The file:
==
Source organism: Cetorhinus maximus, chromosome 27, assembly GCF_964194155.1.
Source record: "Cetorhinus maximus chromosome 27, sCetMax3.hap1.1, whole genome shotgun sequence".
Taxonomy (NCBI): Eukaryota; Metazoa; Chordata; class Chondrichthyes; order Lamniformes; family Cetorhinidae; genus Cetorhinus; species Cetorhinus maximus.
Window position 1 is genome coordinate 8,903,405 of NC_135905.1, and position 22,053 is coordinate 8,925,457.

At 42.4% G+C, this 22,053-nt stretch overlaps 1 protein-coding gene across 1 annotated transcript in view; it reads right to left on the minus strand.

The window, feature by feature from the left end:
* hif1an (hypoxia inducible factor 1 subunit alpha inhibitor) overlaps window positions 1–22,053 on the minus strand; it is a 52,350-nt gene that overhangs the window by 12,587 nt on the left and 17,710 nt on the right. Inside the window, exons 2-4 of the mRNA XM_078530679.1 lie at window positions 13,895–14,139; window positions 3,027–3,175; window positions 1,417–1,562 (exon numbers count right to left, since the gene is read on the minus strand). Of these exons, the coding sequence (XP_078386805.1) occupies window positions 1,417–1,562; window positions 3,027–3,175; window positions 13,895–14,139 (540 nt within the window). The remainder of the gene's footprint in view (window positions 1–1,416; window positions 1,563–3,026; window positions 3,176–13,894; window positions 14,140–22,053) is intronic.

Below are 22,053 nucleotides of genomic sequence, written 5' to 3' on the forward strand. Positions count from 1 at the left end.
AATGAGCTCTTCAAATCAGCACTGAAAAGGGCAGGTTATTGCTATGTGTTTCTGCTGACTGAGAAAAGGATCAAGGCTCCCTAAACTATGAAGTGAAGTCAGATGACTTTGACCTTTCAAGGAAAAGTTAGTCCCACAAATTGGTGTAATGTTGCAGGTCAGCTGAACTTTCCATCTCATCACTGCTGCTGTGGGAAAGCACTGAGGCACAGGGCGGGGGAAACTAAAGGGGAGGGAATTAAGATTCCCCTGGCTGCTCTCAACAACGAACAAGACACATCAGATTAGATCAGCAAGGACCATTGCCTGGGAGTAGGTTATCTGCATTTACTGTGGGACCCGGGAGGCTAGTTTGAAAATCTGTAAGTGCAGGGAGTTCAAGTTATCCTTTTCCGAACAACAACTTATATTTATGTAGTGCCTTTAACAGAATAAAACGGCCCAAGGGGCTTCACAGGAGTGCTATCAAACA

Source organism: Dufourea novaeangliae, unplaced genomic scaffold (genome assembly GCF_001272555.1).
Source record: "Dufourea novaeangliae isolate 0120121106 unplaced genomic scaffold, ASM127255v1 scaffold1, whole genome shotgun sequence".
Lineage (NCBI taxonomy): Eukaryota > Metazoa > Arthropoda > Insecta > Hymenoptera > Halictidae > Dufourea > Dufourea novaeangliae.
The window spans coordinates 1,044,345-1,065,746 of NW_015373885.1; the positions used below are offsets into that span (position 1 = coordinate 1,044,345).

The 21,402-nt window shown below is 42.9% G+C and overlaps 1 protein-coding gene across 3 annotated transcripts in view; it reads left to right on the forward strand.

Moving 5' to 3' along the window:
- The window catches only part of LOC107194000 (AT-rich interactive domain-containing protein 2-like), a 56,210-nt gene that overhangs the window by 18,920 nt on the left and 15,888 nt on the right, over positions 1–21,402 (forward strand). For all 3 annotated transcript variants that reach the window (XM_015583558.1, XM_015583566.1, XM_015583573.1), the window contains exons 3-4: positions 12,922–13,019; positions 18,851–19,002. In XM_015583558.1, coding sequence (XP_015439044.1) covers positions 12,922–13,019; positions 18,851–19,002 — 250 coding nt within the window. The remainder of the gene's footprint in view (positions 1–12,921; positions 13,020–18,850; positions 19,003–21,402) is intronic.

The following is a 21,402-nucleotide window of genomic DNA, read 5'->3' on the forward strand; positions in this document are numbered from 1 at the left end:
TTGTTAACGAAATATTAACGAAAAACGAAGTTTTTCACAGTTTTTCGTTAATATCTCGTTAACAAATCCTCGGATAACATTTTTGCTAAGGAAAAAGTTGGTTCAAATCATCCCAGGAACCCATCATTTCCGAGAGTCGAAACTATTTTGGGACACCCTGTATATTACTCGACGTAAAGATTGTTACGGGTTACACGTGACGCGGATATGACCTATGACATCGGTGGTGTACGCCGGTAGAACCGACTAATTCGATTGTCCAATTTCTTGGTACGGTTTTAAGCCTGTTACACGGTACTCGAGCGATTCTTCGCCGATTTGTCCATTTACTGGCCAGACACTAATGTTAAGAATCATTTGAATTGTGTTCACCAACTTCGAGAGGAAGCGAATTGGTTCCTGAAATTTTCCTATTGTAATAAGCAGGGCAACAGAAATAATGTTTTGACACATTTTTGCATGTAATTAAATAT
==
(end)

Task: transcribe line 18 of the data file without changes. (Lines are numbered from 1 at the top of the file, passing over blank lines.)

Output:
TTGTTAACGAAATATTAACGAAAAACGAAGTTTTTCACAGTTTTTCGTTAATATCTCGTTAACAAATCCTCGGATAACATTTTTGCTAAGGAAAAAGTTGGTTCAAATCATCCCAGGAACCCATCATTTCCGAGAGTCGAAACTATTTTGGGACACCCTGTATATTACTCGACGTAAAGATTGTTACGGGTTACACGTGACGCGGATATGACCTATGACATCGGTGGTGTACGCCGGTAGAACCGACTAATTCGATTGTCCAATTTCTTGGTACGGTTTTAAGCCTGTTACACGGTACTCGAGCGATTCTTCGCCGATTTGTCCATTTACTGGCCAGACACTAATGTTAAGAATCATTTGAATTGTGTTCACCAACTTCGAGAGGAAGCGAATTGGTTCCTGAAATTTTCCTATTGTAATAAGCAGGGCAACAGAAATAATGTTTTGACACATTTTTGCATGTAATTAAATAT